Because Cattleya orchids are epiphytes, a well-draining potting medium is a critical part of their care. Coarse or medium coarse fir bark is a good choice. It will retain some small amount of moisture, but also offers good root ventilation. If the potting medium does not drain sufficiently, the Cattleya orchid will certainly not thrive, and may also be susceptible mould infestations. Orchid mixes including fir bark, carbon and perlite are also great choices.
The Cattleya orchid hails from the tropics and requires warm temperatures. There is some variation in altitude though; lowland species require more warmth than upland and mountain dwellers. Plants from higher elevations can make better houseplants in cooler climates. A healthy and well established Cattleya orchid can usually cope with occasional temperature extremes, but such instances should be avoided. Prolonged exposure to extreme temperatures is highly detrimental to the plant. If you want to provide your plant with ideal Cattleya orchid care, you keep it in an environment where the summertime day temperature stays between and 75 and 85°F (24 and 29°C). The recommended night temperature is 60-65°F (15.5-18°C). Hybrids may well have slightly different requirements, depending on the parent plants.
Although rainforest epiphytes often require somewhat shaded conditions, Cattleya live higher up trees where light penetration through the canopy is somewhat greater. Good Cattleya care involves providing your orchid with brighter light conditions than some other orchids. They should however be shaded, perhaps with a net curtain, from the most intense mid-day sun; between 11 am and 3 pm. Correct lighting can be monitored by looking at the orchid's leaves. If the leaves start to yellow, your Cattleya orchid is probably exposed to too intense sun-light. By contrast, leaves that become dark green, suggest a plant that needs more sun.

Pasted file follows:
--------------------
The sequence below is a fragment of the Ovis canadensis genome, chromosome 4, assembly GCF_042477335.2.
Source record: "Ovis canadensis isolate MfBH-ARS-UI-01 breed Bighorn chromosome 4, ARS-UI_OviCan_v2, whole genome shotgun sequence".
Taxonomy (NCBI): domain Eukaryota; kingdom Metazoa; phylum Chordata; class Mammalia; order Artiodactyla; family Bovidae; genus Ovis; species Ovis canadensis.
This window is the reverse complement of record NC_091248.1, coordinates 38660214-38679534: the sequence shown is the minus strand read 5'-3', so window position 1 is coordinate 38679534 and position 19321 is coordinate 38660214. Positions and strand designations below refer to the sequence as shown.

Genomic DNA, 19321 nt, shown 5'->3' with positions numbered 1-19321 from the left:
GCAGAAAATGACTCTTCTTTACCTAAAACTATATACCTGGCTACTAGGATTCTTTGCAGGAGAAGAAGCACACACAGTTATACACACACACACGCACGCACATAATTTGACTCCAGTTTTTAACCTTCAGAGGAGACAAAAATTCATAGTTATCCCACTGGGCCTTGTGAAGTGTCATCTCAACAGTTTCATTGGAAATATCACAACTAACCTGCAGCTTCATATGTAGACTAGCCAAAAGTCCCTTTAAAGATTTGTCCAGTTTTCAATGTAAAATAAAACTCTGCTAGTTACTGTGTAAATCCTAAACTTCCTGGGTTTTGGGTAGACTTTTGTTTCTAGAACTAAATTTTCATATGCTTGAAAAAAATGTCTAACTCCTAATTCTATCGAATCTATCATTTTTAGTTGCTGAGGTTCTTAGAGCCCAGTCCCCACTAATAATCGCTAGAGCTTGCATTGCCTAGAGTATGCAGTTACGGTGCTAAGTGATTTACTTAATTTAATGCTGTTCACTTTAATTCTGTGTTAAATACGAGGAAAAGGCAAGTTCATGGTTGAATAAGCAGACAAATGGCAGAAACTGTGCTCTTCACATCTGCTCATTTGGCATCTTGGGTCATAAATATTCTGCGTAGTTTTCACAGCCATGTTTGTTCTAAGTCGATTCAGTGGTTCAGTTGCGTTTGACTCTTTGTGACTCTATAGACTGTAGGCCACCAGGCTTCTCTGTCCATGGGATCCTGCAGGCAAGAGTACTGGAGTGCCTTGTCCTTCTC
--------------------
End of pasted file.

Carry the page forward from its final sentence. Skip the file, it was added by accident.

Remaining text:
As described above, Cattleya orchids are epiphytes and in the wild grow on tree branches and similar. They are therefore ill adapted to a life where they are forced to grow in a soggy medium. Letting the potting medium dry out thoroughly before you water the orchid is recommended. Push your finger down into the plants media. If there is still moisture in the pot, your Cattleya does not yet need watering. Shrivelled or wrinkled pseudobulbs are a sure sign the orchid needs watering. Plants can have water poured through their pots, or, in dry conditions, the pots can be placed for a few minutes in a shallow container of water. In either case, once removed, the orchid must be allowed to drain fully. Watering should always be performed in the morning, giving your orchid the whole day to dry out.